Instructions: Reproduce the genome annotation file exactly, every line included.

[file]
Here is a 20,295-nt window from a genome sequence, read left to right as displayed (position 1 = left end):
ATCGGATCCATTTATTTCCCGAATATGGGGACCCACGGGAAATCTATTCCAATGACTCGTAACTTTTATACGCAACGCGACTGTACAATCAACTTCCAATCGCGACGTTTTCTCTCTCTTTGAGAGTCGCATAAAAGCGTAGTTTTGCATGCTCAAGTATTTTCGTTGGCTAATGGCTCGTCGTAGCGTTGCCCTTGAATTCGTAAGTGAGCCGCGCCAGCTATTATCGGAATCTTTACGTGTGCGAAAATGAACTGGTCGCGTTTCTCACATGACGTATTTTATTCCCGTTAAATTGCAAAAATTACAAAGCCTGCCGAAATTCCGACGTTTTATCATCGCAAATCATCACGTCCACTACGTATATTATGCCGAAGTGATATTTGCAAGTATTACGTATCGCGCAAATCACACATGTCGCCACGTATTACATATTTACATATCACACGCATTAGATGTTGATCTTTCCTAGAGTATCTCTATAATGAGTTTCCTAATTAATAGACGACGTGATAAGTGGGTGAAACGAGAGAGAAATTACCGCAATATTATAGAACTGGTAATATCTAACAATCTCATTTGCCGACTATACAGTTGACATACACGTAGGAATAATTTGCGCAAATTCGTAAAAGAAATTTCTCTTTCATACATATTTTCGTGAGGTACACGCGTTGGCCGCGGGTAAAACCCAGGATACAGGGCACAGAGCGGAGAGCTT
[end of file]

Here is a 20,295-nt window from a genome sequence, read left to right as displayed (position 1 = left end):
ATCGGATCCATTTATTTCCCGAATATGGGGACCCACGGGAAATCTATTCCAATGACTCGTAACTTTTATACGCAACGCGACTGTACAATCAACTTCCAATCGCGACGTTTTCTCTCTCTTTGAGAGTCGCATAAAAGCGTAGTTTTGCATGCTCAAGTATTTTCGTTGGCTAATGGCTCGTCGTAGCGTTGCCCTTGAATTCGTAAGTGAGCCGCGCCAGCTATTATCGGAATCTTTACGTGTGCGAAAATGAACTGGTCGCGTTTCTCACATGACGTATTTTATTCCCGTTAAATTGCAAAAATTACAAAGCCTGCCGAAATTCCGACGTTTTATCATCGCAAATCATCACGTCCACTACGTATATTATGCCGAAGTGATATTTGCAAGTATTACGTATCGCGCAAATCACACATGTCGCCACGTATTACATATTTACATATCACACGCATTAGATGTTGATCTTTCCTAGAGTATCTCTATAATGAGTTTCCTAATTAATAGACGACGTGATAAGTGGGTGAAACGAGAGAGAAATTACCGCAATATTATAGAACTGGTAATATCTAACAATCTCATTTGCCGACTATACAGTTGACATACACGTAGGAATAATTTGCGCAAATTCGTAAAAGAAATTTCTCTTTCATACATATTTTCGTGAGGTACACGCGTTGGCCGCGGGTAAAACCCAGGATACAGGGCACAGAGCGGAGAGCTT